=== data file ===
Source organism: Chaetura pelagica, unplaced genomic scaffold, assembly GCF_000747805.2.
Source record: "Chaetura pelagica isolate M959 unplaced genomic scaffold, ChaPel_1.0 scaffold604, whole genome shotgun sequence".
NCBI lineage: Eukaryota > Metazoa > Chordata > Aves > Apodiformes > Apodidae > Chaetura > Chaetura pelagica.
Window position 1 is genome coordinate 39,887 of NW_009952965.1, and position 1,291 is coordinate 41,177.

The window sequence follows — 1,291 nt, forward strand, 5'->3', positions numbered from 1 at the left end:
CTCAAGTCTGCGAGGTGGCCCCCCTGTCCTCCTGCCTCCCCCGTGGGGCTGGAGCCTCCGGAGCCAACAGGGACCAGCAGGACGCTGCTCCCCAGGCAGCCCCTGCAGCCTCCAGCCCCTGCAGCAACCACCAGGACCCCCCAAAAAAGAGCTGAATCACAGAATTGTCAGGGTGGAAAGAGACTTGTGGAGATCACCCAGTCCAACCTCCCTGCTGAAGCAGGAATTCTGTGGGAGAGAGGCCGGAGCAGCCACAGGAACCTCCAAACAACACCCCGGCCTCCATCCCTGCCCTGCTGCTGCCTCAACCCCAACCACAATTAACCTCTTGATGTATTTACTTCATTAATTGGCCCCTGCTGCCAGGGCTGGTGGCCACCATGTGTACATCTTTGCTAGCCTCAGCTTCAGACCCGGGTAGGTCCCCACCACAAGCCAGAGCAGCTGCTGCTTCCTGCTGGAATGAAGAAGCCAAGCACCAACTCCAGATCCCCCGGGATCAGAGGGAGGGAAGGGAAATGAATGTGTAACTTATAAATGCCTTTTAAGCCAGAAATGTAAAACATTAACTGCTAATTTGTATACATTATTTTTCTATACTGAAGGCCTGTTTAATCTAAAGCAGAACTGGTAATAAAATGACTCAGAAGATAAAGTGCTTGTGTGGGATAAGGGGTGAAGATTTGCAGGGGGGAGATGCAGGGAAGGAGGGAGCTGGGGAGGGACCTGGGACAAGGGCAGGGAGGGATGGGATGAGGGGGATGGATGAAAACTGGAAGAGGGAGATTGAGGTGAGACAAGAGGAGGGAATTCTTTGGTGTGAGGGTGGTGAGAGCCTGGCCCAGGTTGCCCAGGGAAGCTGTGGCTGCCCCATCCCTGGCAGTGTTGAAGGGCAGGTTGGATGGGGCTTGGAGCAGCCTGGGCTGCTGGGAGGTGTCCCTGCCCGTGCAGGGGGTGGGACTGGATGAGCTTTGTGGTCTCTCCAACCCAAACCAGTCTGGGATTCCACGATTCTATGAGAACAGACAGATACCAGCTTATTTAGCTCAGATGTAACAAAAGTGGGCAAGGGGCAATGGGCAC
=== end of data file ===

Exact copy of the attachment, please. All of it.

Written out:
Source organism: Chaetura pelagica, unplaced genomic scaffold, assembly GCF_000747805.2.
Source record: "Chaetura pelagica isolate M959 unplaced genomic scaffold, ChaPel_1.0 scaffold604, whole genome shotgun sequence".
NCBI lineage: Eukaryota > Metazoa > Chordata > Aves > Apodiformes > Apodidae > Chaetura > Chaetura pelagica.
Window position 1 is genome coordinate 39,887 of NW_009952965.1, and position 1,291 is coordinate 41,177.

The window sequence follows — 1,291 nt, forward strand, 5'->3', positions numbered from 1 at the left end:
CTCAAGTCTGCGAGGTGGCCCCCCTGTCCTCCTGCCTCCCCCGTGGGGCTGGAGCCTCCGGAGCCAACAGGGACCAGCAGGACGCTGCTCCCCAGGCAGCCCCTGCAGCCTCCAGCCCCTGCAGCAACCACCAGGACCCCCCAAAAAAGAGCTGAATCACAGAATTGTCAGGGTGGAAAGAGACTTGTGGAGATCACCCAGTCCAACCTCCCTGCTGAAGCAGGAATTCTGTGGGAGAGAGGCCGGAGCAGCCACAGGAACCTCCAAACAACACCCCGGCCTCCATCCCTGCCCTGCTGCTGCCTCAACCCCAACCACAATTAACCTCTTGATGTATTTACTTCATTAATTGGCCCCTGCTGCCAGGGCTGGTGGCCACCATGTGTACATCTTTGCTAGCCTCAGCTTCAGACCCGGGTAGGTCCCCACCACAAGCCAGAGCAGCTGCTGCTTCCTGCTGGAATGAAGAAGCCAAGCACCAACTCCAGATCCCCCGGGATCAGAGGGAGGGAAGGGAAATGAATGTGTAACTTATAAATGCCTTTTAAGCCAGAAATGTAAAACATTAACTGCTAATTTGTATACATTATTTTTCTATACTGAAGGCCTGTTTAATCTAAAGCAGAACTGGTAATAAAATGACTCAGAAGATAAAGTGCTTGTGTGGGATAAGGGGTGAAGATTTGCAGGGGGGAGATGCAGGGAAGGAGGGAGCTGGGGAGGGACCTGGGACAAGGGCAGGGAGGGATGGGATGAGGGGGATGGATGAAAACTGGAAGAGGGAGATTGAGGTGAGACAAGAGGAGGGAATTCTTTGGTGTGAGGGTGGTGAGAGCCTGGCCCAGGTTGCCCAGGGAAGCTGTGGCTGCCCCATCCCTGGCAGTGTTGAAGGGCAGGTTGGATGGGGCTTGGAGCAGCCTGGGCTGCTGGGAGGTGTCCCTGCCCGTGCAGGGGGTGGGACTGGATGAGCTTTGTGGTCTCTCCAACCCAAACCAGTCTGGGATTCCACGATTCTATGAGAACAGACAGATACCAGCTTATTTAGCTCAGATGTAACAAAAGTGGGCAAGGGGCAATGGGCAC